“Just trust us,” has been the message.
To put it plainly, we do not have to take their word for it.
As the late, great Edward R. Murrow pointed out a long time ago, accusation is not proof and conviction depends on evidence and due process. It also requires transparency. If we, the citizen of Niagara, are to take the claims of the NPCA and Annunziata seriously, then they must present in public their allegations against Hodgson.
That does not appear to be the prevailing thought among Niagara’s politicians, however.
During an email exchange with NPCA critic Ed Smith, Niagara Falls regional councillor Bob Gale told anyone else who wants to weigh on the Hodgson issue to “shut up.”
More than that, Gale suggested that Hodgson should either tell the public what he is accused of doing or give the NPCA “permission” to release the Gowling report.
This is not how the most basic principles of justice work. The burden of proof always rests on the shoulders of those making an allegation. It is not up to Hodgson to present that information to the public, but rather it is up to the NPCA to present its allegations in an open forum. (This is why in our criminal justice system, the accused has a right to remain silent. The accused is not required to incriminate himself.)
It is difficult to understand why the NPCA would make its allegations public in so vague a manner and so resolutely insist the details are not for public consumption. It tried and convicted Hodgson in the shadows and then insists everyone simply accept their judgement as just and proper.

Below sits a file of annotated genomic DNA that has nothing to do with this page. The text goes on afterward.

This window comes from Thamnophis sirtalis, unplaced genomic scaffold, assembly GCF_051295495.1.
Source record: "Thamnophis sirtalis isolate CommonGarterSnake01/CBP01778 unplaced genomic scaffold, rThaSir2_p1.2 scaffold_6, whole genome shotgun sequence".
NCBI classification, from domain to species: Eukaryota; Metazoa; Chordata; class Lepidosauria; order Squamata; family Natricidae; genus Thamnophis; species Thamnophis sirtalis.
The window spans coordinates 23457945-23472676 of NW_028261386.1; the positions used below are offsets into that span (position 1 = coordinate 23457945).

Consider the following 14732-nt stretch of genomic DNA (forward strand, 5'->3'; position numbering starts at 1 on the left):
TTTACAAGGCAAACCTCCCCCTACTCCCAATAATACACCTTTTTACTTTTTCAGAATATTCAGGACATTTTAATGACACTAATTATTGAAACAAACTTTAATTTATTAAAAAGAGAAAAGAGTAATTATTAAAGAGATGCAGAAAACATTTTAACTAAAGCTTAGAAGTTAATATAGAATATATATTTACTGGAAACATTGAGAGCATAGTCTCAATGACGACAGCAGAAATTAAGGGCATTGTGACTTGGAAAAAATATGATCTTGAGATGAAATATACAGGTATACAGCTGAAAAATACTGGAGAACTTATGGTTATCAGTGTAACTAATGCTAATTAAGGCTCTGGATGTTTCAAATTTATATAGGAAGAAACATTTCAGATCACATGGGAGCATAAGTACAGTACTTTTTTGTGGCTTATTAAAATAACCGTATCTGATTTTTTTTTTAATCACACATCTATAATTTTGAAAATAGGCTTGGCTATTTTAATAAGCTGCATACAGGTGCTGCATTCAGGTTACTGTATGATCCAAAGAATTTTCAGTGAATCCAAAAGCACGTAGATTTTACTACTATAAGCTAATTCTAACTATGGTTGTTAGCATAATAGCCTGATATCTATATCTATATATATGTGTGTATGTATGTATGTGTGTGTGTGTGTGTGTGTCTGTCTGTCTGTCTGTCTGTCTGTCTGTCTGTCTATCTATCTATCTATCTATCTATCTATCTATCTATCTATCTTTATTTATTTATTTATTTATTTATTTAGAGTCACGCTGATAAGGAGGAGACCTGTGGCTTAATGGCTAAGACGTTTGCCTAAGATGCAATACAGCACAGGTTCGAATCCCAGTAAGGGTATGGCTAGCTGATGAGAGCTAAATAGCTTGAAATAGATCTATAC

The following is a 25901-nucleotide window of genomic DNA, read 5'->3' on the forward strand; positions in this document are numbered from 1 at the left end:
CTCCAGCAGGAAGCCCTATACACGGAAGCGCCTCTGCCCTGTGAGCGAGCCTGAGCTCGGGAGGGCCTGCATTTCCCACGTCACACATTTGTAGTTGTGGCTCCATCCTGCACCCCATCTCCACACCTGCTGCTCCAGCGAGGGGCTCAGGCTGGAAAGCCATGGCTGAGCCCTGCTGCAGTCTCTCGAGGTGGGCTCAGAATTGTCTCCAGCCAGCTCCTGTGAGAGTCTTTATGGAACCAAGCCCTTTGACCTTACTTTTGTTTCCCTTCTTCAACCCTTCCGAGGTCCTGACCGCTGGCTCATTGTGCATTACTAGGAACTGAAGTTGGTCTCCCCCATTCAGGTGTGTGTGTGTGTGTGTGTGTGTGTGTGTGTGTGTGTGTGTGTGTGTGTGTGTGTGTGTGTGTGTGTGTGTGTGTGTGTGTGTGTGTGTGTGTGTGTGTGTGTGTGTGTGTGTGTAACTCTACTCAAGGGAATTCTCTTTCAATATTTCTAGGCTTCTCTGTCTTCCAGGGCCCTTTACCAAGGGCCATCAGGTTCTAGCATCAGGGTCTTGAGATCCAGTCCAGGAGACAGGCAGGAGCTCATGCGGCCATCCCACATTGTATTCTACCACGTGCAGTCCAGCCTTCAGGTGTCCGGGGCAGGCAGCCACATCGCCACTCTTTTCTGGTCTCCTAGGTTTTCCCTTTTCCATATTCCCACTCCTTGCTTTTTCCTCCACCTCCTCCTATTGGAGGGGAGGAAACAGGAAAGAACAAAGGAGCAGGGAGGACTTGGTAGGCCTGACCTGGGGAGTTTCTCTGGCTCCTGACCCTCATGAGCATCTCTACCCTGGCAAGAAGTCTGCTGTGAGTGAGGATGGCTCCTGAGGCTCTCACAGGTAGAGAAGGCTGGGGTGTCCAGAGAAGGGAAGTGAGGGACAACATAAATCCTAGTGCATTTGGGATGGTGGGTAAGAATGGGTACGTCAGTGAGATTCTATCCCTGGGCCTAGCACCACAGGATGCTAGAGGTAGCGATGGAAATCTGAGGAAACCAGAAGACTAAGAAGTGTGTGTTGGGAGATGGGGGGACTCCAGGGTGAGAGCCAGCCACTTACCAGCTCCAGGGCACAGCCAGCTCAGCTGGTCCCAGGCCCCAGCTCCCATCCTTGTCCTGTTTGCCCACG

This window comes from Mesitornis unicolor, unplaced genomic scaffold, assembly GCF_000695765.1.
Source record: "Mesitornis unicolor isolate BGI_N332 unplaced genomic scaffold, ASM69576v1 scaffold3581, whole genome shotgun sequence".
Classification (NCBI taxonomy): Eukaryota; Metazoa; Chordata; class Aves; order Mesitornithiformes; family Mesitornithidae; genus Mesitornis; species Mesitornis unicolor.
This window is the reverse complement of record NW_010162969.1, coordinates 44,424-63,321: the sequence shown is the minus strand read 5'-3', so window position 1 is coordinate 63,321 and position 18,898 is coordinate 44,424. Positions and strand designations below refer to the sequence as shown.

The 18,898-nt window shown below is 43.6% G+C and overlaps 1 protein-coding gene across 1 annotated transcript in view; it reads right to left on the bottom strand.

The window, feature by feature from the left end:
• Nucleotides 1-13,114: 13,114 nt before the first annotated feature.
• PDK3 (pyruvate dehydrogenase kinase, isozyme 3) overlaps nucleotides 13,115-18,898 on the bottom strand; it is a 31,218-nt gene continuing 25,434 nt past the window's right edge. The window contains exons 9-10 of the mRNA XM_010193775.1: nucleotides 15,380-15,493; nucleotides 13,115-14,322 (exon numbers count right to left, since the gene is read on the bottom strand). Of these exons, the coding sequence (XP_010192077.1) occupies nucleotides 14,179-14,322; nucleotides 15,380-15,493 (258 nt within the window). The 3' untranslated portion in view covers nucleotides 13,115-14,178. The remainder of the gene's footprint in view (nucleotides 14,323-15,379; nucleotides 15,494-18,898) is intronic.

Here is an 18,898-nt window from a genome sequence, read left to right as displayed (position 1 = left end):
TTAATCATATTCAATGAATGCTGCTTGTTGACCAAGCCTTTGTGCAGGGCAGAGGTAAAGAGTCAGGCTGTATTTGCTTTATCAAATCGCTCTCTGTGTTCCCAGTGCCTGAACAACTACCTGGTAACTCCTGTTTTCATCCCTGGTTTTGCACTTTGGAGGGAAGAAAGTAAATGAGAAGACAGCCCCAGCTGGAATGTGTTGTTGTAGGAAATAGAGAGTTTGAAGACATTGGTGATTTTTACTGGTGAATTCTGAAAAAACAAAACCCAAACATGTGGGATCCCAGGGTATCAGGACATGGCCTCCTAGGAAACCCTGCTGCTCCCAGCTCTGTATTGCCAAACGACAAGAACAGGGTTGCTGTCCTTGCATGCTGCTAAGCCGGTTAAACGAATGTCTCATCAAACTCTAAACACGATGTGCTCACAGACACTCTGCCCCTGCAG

Other recent events might shed some light on the current political mindset in Niagara and explain, in part, these actions.
As reported in the St. Catharines Standard, the NPCA is considering a code of conduct that will, among other things, require absolute loyalty to the board from members, require board members never express a dissenting opinion about board decisions and, if they do, they can be expelled from the board.
This kind of code of conduct language is common in private corporations but rarely used in public bodies that can tax the public and are governed by elected officials whose first and only loyalty is to the people who elected them. (The public bodies that currently use this kind of language in codes of conduct in Ontario are, perhaps unsurprisingly, other conservation authorities.)
I again turn to Murrow: “We must not confuse dissent with disloyalty.”